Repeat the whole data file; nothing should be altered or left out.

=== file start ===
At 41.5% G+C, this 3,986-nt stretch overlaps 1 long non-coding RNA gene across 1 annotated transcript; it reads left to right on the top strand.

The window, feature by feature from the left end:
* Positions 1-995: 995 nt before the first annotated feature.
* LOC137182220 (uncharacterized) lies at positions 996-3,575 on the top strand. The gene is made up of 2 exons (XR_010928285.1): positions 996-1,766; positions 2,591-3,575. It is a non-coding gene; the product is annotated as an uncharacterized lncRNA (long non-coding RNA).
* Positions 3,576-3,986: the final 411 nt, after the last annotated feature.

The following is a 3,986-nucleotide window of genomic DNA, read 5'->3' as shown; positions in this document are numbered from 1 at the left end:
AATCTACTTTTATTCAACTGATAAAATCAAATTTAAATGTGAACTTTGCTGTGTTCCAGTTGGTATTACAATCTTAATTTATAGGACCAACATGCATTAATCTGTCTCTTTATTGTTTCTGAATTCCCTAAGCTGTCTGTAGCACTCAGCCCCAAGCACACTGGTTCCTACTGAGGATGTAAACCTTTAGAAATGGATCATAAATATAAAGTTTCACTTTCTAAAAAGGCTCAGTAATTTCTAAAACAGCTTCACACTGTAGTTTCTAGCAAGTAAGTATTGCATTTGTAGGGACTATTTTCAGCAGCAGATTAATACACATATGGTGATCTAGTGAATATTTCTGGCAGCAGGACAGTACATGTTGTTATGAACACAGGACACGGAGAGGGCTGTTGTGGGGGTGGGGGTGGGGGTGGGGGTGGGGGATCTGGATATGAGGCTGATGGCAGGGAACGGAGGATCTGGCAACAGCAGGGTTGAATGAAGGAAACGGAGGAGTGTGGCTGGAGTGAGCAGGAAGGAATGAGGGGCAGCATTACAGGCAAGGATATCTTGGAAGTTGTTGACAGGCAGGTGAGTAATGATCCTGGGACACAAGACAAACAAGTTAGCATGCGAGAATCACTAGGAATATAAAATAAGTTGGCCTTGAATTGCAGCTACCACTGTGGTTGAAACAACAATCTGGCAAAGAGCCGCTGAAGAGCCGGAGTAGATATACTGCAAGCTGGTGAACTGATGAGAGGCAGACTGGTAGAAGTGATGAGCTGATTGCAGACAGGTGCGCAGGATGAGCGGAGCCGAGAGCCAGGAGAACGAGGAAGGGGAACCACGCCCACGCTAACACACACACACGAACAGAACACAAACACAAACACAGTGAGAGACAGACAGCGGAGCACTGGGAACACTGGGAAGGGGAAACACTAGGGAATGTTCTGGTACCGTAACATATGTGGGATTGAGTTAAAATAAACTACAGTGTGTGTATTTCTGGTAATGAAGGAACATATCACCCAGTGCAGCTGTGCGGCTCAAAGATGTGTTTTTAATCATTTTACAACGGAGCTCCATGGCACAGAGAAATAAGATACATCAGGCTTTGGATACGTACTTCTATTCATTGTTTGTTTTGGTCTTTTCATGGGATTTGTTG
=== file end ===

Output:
At 41.5% G+C, this 3,986-nt stretch overlaps 1 long non-coding RNA gene across 1 annotated transcript; it reads left to right on the top strand.

The window, feature by feature from the left end:
* Positions 1-995: 995 nt before the first annotated feature.
* LOC137182220 (uncharacterized) lies at positions 996-3,575 on the top strand. The gene is made up of 2 exons (XR_010928285.1): positions 996-1,766; positions 2,591-3,575. It is a non-coding gene; the product is annotated as an uncharacterized lncRNA (long non-coding RNA).
* Positions 3,576-3,986: the final 411 nt, after the last annotated feature.

The following is a 3,986-nucleotide window of genomic DNA, read 5'->3' as shown; positions in this document are numbered from 1 at the left end:
AATCTACTTTTATTCAACTGATAAAATCAAATTTAAATGTGAACTTTGCTGTGTTCCAGTTGGTATTACAATCTTAATTTATAGGACCAACATGCATTAATCTGTCTCTTTATTGTTTCTGAATTCCCTAAGCTGTCTGTAGCACTCAGCCCCAAGCACACTGGTTCCTACTGAGGATGTAAACCTTTAGAAATGGATCATAAATATAAAGTTTCACTTTCTAAAAAGGCTCAGTAATTTCTAAAACAGCTTCACACTGTAGTTTCTAGCAAGTAAGTATTGCATTTGTAGGGACTATTTTCAGCAGCAGATTAATACACATATGGTGATCTAGTGAATATTTCTGGCAGCAGGACAGTACATGTTGTTATGAACACAGGACACGGAGAGGGCTGTTGTGGGGGTGGGGGTGGGGGTGGGGGTGGGGGATCTGGATATGAGGCTGATGGCAGGGAACGGAGGATCTGGCAACAGCAGGGTTGAATGAAGGAAACGGAGGAGTGTGGCTGGAGTGAGCAGGAAGGAATGAGGGGCAGCATTACAGGCAAGGATATCTTGGAAGTTGTTGACAGGCAGGTGAGTAATGATCCTGGGACACAAGACAAACAAGTTAGCATGCGAGAATCACTAGGAATATAAAATAAGTTGGCCTTGAATTGCAGCTACCACTGTGGTTGAAACAACAATCTGGCAAAGAGCCGCTGAAGAGCCGGAGTAGATATACTGCAAGCTGGTGAACTGATGAGAGGCAGACTGGTAGAAGTGATGAGCTGATTGCAGACAGGTGCGCAGGATGAGCGGAGCCGAGAGCCAGGAGAACGAGGAAGGGGAACCACGCCCACGCTAACACACACACACGAACAGAACACAAACACAAACACAGTGAGAGACAGACAGCGGAGCACTGGGAACACTGGGAAGGGGAAACACTAGGGAATGTTCTGGTACCGTAACATATGTGGGATTGAGTTAAAATAAACTACAGTGTGTGTATTTCTGGTAATGAAGGAACATATCACCCAGTGCAGCTGTGCGGCTCAAAGATGTGTTTTTAATCATTTTACAACGGAGCTCCATGGCACAGAGAAATAAGATACATCAGGCTTTGGATACGTACTTCTATTCATTGTTTGTTTTGGTCTTTTCATGGGATTTGTTG